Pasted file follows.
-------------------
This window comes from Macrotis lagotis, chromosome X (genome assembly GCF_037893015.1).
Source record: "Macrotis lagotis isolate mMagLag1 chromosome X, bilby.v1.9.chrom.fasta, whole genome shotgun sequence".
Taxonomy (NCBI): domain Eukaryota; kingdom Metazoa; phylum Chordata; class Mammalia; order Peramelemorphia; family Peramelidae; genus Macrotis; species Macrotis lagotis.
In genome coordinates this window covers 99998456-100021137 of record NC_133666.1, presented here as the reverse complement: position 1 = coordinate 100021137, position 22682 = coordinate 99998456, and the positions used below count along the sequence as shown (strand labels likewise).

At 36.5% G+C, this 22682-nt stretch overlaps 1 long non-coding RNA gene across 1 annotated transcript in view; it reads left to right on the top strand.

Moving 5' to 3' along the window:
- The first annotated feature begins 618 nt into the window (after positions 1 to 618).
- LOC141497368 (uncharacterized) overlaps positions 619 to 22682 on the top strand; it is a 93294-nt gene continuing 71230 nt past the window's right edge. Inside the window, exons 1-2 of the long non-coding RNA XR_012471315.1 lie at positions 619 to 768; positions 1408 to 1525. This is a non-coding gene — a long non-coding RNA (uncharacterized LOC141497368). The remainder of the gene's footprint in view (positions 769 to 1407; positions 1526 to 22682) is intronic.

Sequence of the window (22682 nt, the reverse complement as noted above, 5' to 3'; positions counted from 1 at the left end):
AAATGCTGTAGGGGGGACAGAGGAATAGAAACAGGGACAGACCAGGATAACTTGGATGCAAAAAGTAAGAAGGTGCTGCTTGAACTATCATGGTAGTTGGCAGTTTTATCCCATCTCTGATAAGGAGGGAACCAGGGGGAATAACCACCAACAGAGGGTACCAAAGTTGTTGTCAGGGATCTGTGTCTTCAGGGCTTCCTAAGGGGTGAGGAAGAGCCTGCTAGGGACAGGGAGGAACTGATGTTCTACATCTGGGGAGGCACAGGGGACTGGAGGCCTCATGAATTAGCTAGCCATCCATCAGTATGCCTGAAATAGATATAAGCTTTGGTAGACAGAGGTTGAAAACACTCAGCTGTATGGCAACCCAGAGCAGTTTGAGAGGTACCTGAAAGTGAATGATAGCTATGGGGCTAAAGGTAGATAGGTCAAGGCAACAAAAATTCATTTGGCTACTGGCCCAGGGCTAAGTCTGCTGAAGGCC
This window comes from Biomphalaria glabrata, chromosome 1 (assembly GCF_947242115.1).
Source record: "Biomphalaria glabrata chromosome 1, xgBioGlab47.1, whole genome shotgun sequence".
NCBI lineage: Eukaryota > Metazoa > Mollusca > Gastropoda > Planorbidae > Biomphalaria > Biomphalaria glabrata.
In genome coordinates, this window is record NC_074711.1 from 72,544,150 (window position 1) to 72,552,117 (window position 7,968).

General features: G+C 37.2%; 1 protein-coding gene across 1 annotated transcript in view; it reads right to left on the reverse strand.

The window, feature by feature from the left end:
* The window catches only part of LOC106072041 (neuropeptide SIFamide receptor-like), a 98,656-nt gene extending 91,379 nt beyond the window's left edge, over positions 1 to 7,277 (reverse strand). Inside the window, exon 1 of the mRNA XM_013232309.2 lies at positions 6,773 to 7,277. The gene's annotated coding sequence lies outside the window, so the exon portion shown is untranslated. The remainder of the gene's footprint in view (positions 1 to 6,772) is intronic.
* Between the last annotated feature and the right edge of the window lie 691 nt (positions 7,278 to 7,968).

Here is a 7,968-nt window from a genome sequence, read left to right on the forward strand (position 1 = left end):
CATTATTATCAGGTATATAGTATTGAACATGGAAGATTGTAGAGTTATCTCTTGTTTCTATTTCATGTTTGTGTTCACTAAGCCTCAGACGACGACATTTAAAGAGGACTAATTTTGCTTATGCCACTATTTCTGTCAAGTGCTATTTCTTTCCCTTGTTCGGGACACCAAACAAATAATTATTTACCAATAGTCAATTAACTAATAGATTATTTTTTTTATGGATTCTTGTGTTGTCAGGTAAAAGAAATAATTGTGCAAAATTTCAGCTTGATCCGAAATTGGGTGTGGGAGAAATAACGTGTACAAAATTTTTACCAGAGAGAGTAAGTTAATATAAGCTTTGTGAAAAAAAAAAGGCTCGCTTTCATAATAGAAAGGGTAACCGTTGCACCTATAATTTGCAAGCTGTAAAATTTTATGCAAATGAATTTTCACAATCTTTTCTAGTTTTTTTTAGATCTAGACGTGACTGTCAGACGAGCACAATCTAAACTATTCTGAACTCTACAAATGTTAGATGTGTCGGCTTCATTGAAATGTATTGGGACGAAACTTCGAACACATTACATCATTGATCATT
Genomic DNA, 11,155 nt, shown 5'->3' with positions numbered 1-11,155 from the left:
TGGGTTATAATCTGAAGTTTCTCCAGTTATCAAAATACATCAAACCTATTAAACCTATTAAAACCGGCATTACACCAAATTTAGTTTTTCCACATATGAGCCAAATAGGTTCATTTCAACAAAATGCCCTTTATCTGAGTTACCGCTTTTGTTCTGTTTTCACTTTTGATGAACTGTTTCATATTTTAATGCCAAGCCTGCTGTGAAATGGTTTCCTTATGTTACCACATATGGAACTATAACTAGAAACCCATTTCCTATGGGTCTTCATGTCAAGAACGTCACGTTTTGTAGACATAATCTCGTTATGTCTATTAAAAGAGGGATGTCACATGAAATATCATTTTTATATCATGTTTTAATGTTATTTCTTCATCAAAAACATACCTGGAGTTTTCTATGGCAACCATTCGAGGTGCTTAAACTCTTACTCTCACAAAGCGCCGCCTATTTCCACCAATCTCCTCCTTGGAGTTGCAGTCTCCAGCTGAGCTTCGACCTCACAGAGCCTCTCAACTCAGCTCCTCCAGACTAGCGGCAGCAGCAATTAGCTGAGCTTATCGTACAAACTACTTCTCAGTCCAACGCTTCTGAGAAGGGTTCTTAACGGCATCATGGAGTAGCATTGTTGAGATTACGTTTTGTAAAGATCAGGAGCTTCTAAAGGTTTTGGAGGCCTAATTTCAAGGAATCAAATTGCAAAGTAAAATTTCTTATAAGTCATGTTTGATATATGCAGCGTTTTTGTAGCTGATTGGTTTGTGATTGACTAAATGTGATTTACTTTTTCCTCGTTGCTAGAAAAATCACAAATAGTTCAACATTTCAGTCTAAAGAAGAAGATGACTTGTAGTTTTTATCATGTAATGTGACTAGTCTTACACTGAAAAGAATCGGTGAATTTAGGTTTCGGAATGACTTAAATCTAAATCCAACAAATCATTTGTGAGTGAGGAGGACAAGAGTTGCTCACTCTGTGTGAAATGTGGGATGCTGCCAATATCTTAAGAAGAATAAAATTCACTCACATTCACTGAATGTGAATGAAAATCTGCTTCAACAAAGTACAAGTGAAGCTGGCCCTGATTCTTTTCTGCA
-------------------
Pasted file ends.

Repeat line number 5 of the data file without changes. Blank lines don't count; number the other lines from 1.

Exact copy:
At 36.5% G+C, this 22682-nt stretch overlaps 1 long non-coding RNA gene across 1 annotated transcript in view; it reads left to right on the top strand.